Baseball is a favorite metaphor.  After he suffers two flat tires within a few minutes of each other, he's so incensed that "all the balls and bats came out of the dugout."  He undertook his ride in July and August.  The heat was so intense that it "rolled like a baseball-stadium tarp over the countryside."  

He maintains a detailed account of everything he eats, giving an exact number of his daily consumption of Fritos.  He acknowledges that he was once a nerd. When he began dating his wife at the age of sixteen, a year older than her, they were "the beauty and the geek."  He didn't bike in high school as it would have been too geeky.  He didn't take to the bike until late in life when his knees were worn out from having run fifteen marathons.  He loved his 2,746 mile ride across the country so much that he followed it up with a 1,700 mile from bottom to top two years later with his wife once again driving along in an RV.

The honor of having the longest, though not necessarily the most ambitious, of the rides in these seven books goes to John Triggs, who pedaled 17,300 miles through the 48 contiguous states.  He was 52 when he set out from his home in Kansas City in June of 1993.  He weighed 260 pounds and continually breaks spokes.  He suffered more mechanical woes than all the other riders combined, though Benson too had a rash of broken spokes early in his trip.  Triggs broke a rim, an axle and his chain several times.  He flies an American flag from his bike and  occasionally has to backtrack when he forgets it.  He also manages to lose his sunglasses, a pannier and his address book.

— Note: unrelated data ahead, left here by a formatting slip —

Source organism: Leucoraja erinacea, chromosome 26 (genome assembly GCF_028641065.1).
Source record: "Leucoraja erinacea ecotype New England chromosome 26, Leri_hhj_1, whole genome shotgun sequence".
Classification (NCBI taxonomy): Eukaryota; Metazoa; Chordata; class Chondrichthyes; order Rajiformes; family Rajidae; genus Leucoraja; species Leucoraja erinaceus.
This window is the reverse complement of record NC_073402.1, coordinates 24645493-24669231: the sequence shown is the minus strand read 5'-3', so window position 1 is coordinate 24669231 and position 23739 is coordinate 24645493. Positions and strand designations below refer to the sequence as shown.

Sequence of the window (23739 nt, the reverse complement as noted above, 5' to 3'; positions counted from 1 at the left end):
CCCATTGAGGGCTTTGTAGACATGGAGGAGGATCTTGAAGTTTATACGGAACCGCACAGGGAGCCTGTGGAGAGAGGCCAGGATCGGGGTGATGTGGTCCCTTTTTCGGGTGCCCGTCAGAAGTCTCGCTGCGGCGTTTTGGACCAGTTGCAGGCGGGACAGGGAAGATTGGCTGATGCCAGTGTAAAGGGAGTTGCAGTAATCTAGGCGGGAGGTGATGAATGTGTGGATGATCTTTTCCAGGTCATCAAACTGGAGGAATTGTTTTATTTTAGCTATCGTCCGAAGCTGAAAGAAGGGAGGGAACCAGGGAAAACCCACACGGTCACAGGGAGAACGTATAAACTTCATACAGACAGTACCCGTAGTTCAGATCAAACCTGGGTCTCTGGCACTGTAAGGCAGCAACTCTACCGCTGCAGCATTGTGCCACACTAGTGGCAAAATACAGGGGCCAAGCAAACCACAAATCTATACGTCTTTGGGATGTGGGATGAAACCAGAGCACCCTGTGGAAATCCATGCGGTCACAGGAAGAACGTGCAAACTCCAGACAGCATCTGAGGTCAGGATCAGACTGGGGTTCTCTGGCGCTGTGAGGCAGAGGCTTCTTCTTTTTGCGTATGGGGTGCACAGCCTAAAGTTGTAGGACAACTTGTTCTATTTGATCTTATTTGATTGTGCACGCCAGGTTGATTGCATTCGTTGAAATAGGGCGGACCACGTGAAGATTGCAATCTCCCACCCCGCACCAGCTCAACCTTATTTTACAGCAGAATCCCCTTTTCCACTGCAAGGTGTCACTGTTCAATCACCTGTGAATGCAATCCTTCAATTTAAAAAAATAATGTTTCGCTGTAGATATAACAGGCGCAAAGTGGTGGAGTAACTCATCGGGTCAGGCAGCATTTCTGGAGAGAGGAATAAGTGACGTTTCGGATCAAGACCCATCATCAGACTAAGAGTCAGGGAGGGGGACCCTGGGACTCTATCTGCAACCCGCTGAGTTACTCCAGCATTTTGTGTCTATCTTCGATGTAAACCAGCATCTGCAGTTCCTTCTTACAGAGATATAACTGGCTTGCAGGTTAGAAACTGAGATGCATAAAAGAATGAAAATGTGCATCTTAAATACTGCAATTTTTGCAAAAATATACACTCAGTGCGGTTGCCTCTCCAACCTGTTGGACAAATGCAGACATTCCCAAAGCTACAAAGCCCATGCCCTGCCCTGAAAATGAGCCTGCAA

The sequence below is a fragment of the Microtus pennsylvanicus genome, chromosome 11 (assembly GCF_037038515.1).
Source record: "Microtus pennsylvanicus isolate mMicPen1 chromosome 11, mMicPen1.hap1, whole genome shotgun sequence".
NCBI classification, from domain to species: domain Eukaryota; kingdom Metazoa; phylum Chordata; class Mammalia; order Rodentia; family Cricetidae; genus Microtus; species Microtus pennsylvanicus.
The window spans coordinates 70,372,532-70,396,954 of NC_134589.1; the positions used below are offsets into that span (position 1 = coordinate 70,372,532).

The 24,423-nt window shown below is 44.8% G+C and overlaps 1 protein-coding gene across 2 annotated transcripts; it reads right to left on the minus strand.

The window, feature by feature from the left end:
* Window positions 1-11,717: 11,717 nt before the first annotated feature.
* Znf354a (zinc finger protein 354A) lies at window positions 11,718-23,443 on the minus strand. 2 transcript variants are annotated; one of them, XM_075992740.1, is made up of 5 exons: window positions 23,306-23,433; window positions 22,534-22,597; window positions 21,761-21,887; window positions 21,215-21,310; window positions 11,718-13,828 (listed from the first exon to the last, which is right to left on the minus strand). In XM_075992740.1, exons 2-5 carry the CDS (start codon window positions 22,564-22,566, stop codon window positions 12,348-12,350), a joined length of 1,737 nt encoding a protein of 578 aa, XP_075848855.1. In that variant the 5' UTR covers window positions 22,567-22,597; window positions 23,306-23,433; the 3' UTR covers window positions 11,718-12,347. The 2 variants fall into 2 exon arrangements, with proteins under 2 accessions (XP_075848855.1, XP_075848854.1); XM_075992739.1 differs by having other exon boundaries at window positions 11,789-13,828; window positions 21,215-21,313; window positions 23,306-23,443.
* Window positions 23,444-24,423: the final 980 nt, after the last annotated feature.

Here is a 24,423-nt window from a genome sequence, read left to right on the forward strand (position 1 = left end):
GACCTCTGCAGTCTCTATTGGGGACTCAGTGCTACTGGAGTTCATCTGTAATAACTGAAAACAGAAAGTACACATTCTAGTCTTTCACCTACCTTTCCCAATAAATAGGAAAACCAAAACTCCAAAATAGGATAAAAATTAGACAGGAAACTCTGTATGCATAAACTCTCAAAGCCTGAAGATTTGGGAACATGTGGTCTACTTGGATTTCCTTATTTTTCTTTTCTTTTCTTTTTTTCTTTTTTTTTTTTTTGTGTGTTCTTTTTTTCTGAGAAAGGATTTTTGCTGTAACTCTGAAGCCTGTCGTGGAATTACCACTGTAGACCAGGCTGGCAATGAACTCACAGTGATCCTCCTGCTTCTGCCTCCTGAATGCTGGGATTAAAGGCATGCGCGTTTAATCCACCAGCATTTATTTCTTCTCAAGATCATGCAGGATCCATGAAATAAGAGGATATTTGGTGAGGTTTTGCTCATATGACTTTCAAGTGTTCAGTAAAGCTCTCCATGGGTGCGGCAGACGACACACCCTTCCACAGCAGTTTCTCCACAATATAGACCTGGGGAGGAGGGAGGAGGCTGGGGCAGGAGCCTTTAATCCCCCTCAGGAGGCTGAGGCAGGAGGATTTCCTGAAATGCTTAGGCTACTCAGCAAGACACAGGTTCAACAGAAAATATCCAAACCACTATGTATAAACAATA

But he's the only one of the older set to camp, though he does occasionally resort to a motel.  He wild camps, but will also ask to camp on people's property.  He has learned the less tidy the yard, the more likely he will be given permission to camp.  Those with well-manicured yards are inclined to regard him as a blot upon their property.